The early Christian “ekklasia” was very similar to the pattern of the Jewish synagogues. The Christian community meetings usually conducted in private homes were mostly made up of converted Jews in the earliest Christian days. It was natural for them to use the already established concept of the synagogue meetings as the basic concept of their assemblies, substituting the Eucharist and Christian prayers for the old Jewish ceremonies. (from Compton’s Pictured Encyclopedia). Therefore, the word, “synagogue” is also of interest in obtaining a clear understanding of the concept of “church.”
The word “synagogue” was used in the New Testament only. The Greek word was “Sunagoge” meaning, “an assemblage of persons; congregation; analogous to a Christian church.” (Strong) The Berry Lexicon defines it as “an assembly, congregation, synagogue, either the place or the people gathered in the place; synonymous with “ekklasia”.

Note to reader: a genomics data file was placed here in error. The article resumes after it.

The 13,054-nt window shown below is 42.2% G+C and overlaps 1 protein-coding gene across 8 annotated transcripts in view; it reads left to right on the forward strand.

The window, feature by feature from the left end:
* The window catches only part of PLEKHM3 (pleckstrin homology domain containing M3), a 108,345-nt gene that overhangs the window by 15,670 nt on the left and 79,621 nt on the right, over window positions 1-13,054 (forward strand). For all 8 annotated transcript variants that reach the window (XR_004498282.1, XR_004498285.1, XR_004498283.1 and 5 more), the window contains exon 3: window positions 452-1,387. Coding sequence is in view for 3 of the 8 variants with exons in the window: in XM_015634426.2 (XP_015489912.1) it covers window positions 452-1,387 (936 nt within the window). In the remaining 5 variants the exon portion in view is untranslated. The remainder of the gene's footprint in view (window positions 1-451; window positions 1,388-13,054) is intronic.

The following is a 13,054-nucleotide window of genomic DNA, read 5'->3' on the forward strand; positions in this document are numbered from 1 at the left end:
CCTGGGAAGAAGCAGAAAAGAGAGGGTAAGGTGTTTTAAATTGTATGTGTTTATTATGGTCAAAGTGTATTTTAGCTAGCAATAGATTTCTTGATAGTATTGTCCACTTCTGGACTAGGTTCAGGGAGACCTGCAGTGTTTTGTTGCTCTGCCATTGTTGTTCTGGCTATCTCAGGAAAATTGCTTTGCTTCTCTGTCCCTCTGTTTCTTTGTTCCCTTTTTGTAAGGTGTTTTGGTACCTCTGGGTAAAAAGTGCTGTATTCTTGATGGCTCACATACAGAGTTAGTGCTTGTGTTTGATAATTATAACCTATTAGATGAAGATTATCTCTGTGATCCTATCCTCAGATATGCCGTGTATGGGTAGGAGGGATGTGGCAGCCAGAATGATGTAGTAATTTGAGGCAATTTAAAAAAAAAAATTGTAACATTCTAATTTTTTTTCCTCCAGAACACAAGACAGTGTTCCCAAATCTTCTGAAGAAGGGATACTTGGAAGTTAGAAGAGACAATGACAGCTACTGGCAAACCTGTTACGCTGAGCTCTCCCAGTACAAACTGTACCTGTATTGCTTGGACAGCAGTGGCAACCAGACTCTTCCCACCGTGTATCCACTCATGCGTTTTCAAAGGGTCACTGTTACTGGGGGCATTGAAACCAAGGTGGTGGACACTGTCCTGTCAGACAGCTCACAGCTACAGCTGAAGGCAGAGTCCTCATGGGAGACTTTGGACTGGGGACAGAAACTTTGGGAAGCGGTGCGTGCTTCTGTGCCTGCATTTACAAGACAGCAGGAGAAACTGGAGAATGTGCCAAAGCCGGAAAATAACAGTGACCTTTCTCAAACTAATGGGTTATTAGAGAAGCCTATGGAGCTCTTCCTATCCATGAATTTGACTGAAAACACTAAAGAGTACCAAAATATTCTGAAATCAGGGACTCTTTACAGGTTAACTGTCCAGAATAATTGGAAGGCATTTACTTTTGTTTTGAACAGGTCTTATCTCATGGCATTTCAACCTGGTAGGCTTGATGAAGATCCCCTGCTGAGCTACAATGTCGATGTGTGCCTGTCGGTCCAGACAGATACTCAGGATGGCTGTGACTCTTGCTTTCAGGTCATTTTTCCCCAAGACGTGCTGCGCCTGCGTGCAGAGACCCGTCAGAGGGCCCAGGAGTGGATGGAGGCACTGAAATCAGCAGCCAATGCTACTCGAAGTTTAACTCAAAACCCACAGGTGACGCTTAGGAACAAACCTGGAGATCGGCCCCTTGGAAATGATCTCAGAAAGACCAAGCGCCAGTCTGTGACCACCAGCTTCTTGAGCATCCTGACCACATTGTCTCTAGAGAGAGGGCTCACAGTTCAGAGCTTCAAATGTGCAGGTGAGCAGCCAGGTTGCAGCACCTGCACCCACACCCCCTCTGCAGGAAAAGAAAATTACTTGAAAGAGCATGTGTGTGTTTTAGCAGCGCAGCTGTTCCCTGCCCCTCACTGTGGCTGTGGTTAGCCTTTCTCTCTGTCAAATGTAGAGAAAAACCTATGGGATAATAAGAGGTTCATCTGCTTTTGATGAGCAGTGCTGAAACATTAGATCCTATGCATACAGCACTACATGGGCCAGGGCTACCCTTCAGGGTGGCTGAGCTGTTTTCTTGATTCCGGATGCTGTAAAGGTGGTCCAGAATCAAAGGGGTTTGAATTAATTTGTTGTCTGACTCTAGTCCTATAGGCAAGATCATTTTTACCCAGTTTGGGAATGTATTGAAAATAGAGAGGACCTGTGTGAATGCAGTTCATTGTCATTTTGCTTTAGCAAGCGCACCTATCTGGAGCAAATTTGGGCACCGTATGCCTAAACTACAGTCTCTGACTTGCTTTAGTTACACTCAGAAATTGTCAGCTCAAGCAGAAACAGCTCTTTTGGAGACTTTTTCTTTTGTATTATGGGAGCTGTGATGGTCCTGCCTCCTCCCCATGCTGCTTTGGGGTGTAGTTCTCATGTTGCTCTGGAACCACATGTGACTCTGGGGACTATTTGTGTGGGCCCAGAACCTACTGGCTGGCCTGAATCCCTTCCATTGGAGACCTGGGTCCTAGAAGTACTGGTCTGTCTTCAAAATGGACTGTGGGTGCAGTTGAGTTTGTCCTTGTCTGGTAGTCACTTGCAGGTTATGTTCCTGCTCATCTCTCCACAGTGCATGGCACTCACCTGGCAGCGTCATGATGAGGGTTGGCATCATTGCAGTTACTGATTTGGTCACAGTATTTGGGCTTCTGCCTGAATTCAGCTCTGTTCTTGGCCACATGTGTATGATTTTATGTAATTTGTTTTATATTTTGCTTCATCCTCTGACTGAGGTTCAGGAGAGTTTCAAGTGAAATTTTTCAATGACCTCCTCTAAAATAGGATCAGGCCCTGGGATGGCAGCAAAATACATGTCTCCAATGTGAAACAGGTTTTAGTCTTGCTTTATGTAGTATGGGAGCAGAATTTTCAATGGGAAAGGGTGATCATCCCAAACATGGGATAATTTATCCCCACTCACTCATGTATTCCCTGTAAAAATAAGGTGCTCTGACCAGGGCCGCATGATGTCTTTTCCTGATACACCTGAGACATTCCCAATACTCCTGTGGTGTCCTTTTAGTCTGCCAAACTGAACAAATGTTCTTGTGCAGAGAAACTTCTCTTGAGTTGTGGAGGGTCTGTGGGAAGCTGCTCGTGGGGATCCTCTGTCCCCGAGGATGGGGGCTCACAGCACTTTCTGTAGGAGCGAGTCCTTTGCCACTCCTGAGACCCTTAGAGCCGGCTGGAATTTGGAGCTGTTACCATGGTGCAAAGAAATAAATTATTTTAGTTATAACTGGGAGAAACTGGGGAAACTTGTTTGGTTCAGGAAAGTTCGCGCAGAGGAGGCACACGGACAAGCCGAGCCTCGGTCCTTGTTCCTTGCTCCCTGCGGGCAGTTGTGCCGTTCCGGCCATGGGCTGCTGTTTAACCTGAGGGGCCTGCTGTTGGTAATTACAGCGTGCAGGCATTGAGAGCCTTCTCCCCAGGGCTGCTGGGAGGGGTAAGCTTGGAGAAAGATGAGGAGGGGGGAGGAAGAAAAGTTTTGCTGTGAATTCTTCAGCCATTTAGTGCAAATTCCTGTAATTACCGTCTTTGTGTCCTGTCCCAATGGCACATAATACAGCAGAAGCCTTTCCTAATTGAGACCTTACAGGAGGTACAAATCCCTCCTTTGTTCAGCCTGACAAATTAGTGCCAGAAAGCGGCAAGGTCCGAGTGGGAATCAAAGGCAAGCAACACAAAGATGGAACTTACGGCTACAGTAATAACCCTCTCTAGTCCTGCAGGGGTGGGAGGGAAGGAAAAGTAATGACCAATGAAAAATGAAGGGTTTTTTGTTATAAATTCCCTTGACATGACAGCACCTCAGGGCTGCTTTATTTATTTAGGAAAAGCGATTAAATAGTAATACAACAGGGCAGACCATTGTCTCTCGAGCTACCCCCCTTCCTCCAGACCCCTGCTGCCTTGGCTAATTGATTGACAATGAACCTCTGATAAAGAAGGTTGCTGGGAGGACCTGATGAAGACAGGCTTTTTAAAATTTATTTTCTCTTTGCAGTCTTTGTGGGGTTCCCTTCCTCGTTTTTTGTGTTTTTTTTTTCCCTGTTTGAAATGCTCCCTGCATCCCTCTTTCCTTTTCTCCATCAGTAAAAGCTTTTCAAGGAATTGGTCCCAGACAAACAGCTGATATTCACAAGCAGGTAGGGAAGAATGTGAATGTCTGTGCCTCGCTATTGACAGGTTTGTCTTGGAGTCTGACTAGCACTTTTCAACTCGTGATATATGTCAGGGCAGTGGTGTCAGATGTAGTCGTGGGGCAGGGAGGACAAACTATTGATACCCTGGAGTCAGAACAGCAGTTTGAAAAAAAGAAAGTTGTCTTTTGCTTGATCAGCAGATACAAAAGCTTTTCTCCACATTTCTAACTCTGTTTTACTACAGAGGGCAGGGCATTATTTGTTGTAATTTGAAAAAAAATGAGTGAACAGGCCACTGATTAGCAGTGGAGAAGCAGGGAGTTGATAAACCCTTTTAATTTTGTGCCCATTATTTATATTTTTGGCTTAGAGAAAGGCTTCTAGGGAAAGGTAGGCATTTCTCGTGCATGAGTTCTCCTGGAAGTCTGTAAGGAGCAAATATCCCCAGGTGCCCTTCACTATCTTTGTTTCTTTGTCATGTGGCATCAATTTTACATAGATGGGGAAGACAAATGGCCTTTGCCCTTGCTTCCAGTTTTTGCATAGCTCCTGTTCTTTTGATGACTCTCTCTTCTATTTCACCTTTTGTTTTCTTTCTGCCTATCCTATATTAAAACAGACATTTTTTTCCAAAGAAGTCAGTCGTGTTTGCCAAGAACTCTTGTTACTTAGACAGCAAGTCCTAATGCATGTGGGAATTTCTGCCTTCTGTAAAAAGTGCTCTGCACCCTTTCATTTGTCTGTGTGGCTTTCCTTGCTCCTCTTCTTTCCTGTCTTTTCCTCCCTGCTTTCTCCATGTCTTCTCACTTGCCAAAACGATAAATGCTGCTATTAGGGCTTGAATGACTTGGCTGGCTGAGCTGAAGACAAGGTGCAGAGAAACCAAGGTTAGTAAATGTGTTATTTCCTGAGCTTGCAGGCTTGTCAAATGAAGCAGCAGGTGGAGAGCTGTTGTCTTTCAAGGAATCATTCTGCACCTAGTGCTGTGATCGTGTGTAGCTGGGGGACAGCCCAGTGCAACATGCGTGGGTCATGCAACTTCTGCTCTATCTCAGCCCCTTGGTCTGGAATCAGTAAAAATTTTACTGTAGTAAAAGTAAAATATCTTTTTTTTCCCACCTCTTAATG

The word, “sunagoge” comes from the verb “sunago”, which means, “to lead together, collect or convene, assemble, gather, lead into, resort, take in, receive hospitably”. (Strong)
The verb, “sunago” is the product of two roots. “Sun” is a preposition meaning “union, with or together, association, process, instrumentality, possession, resemblance, addition, beside, with. In composition with another word (i.e. sun-ago”), it means “completion” or “completeness.”
The other root of “sunago” is “ago,” which means “to lead, to bring, drive, go, pass, induce, to bring forth, carry, keep, be open.” (Strong)